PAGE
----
Kapler: A fine idea for penalizing teams when PED users get busted again

At this moment, and in the wake of the Biogenesis scandal, MLB has incentivized clubs to court and sign acknowledged PED users and look the other way while they flagrantly violate the rules.

The Alex Rodriguez suspension spotlights how the team and player need to pay.

Anthony Gruppuso

At this moment, and in the wake of the Biogenesis scandal, MLB has incentivized clubs to court and sign acknowledged PED users and look the other way while they flagrantly violate the rules.

In the aftermath of the announcement that the New York Yankees will lose Alex Rodriguez in 2014 to a 162-game suspension, saving MLB’s richest franchise $25 million that it can now go spend however it chooses, it’s abundantly clear that MLB teams need consequences for signing PED users.

Matt Meyers, a prominent MLB editor tweeted “MLB now set up so teams should want declining, expensive players to take PEDs. If they improve, great. If they get caught, $$$ saved.”

The way it stands, if I’m the GM of a club, I can go out into the market and be confident about signing Johnny Peralta to a deal worth $53M because if he decides to juice up in year two of that four-year deal and plays like a man on steroids, I win.

On the flip side if he gets busted in the off-season after year two, and gets suspended, I don’t have to pay him for the time he’s off the field and can use that money to go fill his or another hole. Sounds like a built-in insurance policy that MLB has in place for the clubs.

I envision a scenario in which the player gets paid through his suspension, regardless of the number of games, penalizing the club for making a poor, free-agent character signing decision. The player is then bound to donate his salary to an MLB-approved charity. I’ll admit this is pretty pie in the sky, but we can dream, right?

The MLBPA would fight that, of course. "Players are free to choose to make donations to club charities, but clubs can't require such donations by contract," the late Michael Weiner, former union general counsel, said in 2009. "Provisions that require players to make contributions to clubs' charities are unenforceable under the basic agreement. It's not a subject that the Basic Agreement permits individual bargaining on."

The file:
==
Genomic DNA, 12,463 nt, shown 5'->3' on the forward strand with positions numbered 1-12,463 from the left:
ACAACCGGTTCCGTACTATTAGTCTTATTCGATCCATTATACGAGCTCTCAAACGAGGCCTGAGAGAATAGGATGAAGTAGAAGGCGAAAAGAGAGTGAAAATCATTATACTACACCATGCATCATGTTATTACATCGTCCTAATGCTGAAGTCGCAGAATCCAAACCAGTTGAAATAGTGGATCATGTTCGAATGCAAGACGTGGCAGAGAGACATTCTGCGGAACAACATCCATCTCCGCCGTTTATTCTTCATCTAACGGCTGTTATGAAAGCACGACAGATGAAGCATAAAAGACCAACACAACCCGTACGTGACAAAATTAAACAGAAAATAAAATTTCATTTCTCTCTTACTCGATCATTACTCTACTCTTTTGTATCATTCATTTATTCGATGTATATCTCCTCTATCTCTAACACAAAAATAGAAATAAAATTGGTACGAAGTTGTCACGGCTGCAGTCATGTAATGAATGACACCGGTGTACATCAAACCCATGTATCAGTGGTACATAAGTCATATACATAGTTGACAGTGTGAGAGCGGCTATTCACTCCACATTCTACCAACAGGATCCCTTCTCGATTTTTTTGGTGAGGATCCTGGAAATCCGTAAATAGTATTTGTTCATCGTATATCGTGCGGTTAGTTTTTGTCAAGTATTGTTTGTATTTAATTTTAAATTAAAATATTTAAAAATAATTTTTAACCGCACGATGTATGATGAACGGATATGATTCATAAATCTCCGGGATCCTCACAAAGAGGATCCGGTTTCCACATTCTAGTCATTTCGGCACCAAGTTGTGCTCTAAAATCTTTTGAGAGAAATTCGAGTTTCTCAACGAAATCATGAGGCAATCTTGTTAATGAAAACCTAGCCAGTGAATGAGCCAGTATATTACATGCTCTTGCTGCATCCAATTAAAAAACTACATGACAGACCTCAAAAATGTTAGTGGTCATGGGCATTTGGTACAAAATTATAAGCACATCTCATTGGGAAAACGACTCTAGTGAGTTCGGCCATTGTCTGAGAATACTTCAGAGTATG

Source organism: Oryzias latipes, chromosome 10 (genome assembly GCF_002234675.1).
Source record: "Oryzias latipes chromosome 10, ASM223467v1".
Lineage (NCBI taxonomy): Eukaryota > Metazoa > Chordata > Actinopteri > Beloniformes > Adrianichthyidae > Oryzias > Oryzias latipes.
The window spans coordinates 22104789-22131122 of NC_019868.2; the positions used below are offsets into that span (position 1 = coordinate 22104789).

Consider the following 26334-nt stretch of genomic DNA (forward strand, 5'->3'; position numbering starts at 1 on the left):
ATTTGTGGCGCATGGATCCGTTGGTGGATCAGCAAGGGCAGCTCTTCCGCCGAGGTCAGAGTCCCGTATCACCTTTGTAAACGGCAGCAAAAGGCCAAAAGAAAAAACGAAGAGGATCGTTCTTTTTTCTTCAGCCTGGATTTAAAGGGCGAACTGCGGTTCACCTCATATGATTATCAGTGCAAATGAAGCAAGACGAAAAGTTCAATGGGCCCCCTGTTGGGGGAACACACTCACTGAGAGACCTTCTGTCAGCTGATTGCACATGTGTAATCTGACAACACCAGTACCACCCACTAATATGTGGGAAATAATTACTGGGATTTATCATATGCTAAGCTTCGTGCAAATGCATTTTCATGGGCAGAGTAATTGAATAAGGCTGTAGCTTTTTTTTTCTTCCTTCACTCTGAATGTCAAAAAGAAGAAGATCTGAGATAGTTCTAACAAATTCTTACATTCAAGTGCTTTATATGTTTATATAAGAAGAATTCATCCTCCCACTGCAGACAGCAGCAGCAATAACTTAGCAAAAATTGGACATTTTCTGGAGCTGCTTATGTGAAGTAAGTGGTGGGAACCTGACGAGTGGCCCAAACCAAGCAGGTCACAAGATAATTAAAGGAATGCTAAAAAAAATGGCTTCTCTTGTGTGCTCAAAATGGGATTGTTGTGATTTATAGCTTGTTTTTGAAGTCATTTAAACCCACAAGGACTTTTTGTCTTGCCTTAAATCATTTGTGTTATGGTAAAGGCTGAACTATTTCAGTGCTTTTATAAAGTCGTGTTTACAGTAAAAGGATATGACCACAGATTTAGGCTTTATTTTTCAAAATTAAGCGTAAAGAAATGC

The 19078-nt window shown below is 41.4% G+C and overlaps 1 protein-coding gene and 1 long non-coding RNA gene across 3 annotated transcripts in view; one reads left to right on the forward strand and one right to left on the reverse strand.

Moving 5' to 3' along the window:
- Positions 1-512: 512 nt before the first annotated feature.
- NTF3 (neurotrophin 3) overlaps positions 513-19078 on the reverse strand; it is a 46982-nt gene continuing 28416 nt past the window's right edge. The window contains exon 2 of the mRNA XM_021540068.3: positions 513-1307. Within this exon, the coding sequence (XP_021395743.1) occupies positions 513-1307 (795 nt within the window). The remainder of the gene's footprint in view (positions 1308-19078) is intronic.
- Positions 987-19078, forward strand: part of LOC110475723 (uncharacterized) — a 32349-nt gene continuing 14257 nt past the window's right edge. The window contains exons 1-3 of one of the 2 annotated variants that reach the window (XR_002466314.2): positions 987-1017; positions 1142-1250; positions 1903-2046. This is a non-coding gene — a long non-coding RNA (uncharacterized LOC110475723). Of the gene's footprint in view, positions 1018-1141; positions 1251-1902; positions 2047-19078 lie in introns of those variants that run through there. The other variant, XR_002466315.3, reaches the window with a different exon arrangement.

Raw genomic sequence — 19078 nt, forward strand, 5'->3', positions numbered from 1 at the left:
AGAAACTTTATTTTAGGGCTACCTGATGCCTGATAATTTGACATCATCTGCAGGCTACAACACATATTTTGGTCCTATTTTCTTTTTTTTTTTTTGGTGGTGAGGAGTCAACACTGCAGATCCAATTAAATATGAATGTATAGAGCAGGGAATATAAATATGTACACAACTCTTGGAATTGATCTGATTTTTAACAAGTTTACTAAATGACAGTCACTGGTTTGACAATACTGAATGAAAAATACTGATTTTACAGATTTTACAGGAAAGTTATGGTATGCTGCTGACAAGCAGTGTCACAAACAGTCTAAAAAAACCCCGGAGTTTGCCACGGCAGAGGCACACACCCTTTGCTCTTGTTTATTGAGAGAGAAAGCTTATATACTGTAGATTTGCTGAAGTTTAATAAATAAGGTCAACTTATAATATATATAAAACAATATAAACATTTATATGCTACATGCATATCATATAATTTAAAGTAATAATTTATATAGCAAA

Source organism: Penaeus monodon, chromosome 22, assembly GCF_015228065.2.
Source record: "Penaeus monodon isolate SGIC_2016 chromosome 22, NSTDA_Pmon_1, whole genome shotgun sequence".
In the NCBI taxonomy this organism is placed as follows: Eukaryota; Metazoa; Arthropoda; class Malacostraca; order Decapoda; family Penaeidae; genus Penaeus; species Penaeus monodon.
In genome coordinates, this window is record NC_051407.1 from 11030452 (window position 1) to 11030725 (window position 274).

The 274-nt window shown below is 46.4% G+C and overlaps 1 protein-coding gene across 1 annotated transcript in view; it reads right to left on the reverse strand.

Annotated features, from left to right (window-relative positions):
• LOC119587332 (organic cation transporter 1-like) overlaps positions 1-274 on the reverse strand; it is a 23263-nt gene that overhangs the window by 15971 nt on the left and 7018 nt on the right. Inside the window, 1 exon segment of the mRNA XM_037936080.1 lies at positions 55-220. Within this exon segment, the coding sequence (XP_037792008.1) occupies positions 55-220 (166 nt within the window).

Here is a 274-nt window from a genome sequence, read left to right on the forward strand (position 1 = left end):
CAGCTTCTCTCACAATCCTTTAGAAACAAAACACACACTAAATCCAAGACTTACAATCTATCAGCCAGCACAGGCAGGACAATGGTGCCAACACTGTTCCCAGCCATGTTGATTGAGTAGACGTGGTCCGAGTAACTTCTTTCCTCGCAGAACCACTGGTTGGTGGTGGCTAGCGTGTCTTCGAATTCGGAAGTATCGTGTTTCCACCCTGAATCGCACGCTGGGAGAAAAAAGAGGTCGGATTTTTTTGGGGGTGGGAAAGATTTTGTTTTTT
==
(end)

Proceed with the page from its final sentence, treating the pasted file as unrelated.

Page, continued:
But what if MLB, rather than the clubs, attempted to bargain this into the next CBA? And what if the players wanted to make this work by accepting an unprecedented system like this? The end result would be another deterrent in place for players considering using PEDs.

If I’m a PED user or my character is falling into question, there are fewer suitors for my services, thereby limiting my free-agent market. My agent had damn well better advise me against putting my reputation at risk in any way, shape or form. He has a huge incentive to do so.

I’m quite confident that if the New York Yankees were still on the hook for Alex’s $25M, they’d be digging deeper into Masahiro Tanaka’s makeup. Rodriguez would benefit from the exercise of selecting a quality organization to donate a sum that large to, and that charity would be making a deep, positive imprint in the world.

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